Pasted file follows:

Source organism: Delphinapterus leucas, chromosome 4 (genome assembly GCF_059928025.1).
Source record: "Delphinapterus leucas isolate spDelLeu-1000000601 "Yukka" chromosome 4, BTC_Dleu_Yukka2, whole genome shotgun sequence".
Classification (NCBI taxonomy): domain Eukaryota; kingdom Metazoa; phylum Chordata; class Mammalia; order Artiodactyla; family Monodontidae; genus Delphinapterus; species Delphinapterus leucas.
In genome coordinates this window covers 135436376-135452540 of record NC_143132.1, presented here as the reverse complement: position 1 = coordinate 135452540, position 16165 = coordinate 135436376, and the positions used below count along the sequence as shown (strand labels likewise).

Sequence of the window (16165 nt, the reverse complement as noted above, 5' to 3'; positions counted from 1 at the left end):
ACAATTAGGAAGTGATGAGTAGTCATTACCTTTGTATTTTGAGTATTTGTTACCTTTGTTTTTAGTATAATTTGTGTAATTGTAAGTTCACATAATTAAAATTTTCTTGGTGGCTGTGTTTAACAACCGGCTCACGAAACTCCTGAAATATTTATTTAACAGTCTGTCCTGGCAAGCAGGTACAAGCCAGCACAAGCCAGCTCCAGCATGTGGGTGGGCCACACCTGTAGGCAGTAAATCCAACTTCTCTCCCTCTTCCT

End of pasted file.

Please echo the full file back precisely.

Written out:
Source organism: Delphinapterus leucas, chromosome 4 (genome assembly GCF_059928025.1).
Source record: "Delphinapterus leucas isolate spDelLeu-1000000601 "Yukka" chromosome 4, BTC_Dleu_Yukka2, whole genome shotgun sequence".
Classification (NCBI taxonomy): domain Eukaryota; kingdom Metazoa; phylum Chordata; class Mammalia; order Artiodactyla; family Monodontidae; genus Delphinapterus; species Delphinapterus leucas.
In genome coordinates this window covers 135436376-135452540 of record NC_143132.1, presented here as the reverse complement: position 1 = coordinate 135452540, position 16165 = coordinate 135436376, and the positions used below count along the sequence as shown (strand labels likewise).

Sequence of the window (16165 nt, the reverse complement as noted above, 5' to 3'; positions counted from 1 at the left end):
ACAATTAGGAAGTGATGAGTAGTCATTACCTTTGTATTTTGAGTATTTGTTACCTTTGTTTTTAGTATAATTTGTGTAATTGTAAGTTCACATAATTAAAATTTTCTTGGTGGCTGTGTTTAACAACCGGCTCACGAAACTCCTGAAATATTTATTTAACAGTCTGTCCTGGCAAGCAGGTACAAGCCAGCACAAGCCAGCTCCAGCATGTGGGTGGGCCACACCTGTAGGCAGTAAATCCAACTTCTCTCCCTCTTCCT